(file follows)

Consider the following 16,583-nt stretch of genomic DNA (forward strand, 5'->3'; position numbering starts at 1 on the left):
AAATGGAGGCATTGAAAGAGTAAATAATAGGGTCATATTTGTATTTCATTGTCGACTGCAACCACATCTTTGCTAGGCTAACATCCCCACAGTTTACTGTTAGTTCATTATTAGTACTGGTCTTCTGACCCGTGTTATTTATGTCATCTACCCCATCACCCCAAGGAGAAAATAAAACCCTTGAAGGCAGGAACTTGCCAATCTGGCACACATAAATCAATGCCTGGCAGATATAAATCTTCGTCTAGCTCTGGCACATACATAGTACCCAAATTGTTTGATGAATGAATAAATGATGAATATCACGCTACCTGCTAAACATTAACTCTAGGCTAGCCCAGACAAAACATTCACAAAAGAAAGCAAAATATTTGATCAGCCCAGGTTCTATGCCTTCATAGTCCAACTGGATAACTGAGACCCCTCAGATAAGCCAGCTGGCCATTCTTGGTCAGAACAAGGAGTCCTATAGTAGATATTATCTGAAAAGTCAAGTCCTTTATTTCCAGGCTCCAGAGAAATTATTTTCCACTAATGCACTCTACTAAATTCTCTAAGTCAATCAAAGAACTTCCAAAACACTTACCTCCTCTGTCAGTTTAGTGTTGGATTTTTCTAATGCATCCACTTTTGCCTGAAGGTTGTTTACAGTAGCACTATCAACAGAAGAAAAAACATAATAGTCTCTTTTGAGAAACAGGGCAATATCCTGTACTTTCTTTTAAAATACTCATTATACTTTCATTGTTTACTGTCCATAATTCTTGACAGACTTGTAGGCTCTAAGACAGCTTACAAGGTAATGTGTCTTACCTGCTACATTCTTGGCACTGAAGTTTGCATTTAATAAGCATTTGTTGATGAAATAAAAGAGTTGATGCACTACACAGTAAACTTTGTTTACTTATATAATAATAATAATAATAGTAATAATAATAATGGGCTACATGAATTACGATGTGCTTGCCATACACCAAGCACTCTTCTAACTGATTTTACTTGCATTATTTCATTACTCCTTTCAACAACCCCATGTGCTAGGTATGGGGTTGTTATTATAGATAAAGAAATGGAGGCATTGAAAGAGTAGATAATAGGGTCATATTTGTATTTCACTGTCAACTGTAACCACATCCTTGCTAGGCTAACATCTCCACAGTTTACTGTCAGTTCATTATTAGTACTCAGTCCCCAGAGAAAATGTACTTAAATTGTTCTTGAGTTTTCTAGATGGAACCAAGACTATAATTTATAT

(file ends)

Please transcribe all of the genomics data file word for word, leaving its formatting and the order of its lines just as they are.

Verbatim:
Consider the following 16,583-nt stretch of genomic DNA (forward strand, 5'->3'; position numbering starts at 1 on the left):
AAATGGAGGCATTGAAAGAGTAAATAATAGGGTCATATTTGTATTTCATTGTCGACTGCAACCACATCTTTGCTAGGCTAACATCCCCACAGTTTACTGTTAGTTCATTATTAGTACTGGTCTTCTGACCCGTGTTATTTATGTCATCTACCCCATCACCCCAAGGAGAAAATAAAACCCTTGAAGGCAGGAACTTGCCAATCTGGCACACATAAATCAATGCCTGGCAGATATAAATCTTCGTCTAGCTCTGGCACATACATAGTACCCAAATTGTTTGATGAATGAATAAATGATGAATATCACGCTACCTGCTAAACATTAACTCTAGGCTAGCCCAGACAAAACATTCACAAAAGAAAGCAAAATATTTGATCAGCCCAGGTTCTATGCCTTCATAGTCCAACTGGATAACTGAGACCCCTCAGATAAGCCAGCTGGCCATTCTTGGTCAGAACAAGGAGTCCTATAGTAGATATTATCTGAAAAGTCAAGTCCTTTATTTCCAGGCTCCAGAGAAATTATTTTCCACTAATGCACTCTACTAAATTCTCTAAGTCAATCAAAGAACTTCCAAAACACTTACCTCCTCTGTCAGTTTAGTGTTGGATTTTTCTAATGCATCCACTTTTGCCTGAAGGTTGTTTACAGTAGCACTATCAACAGAAGAAAAAACATAATAGTCTCTTTTGAGAAACAGGGCAATATCCTGTACTTTCTTTTAAAATACTCATTATACTTTCATTGTTTACTGTCCATAATTCTTGACAGACTTGTAGGCTCTAAGACAGCTTACAAGGTAATGTGTCTTACCTGCTACATTCTTGGCACTGAAGTTTGCATTTAATAAGCATTTGTTGATGAAATAAAAGAGTTGATGCACTACACAGTAAACTTTGTTTACTTATATAATAATAATAATAATAGTAATAATAATAATGGGCTACATGAATTACGATGTGCTTGCCATACACCAAGCACTCTTCTAACTGATTTTACTTGCATTATTTCATTACTCCTTTCAACAACCCCATGTGCTAGGTATGGGGTTGTTATTATAGATAAAGAAATGGAGGCATTGAAAGAGTAGATAATAGGGTCATATTTGTATTTCACTGTCAACTGTAACCACATCCTTGCTAGGCTAACATCTCCACAGTTTACTGTCAGTTCATTATTAGTACTCAGTCCCCAGAGAAAATGTACTTAAATTGTTCTTGAGTTTTCTAGATGGAACCAAGACTATAATTTATAT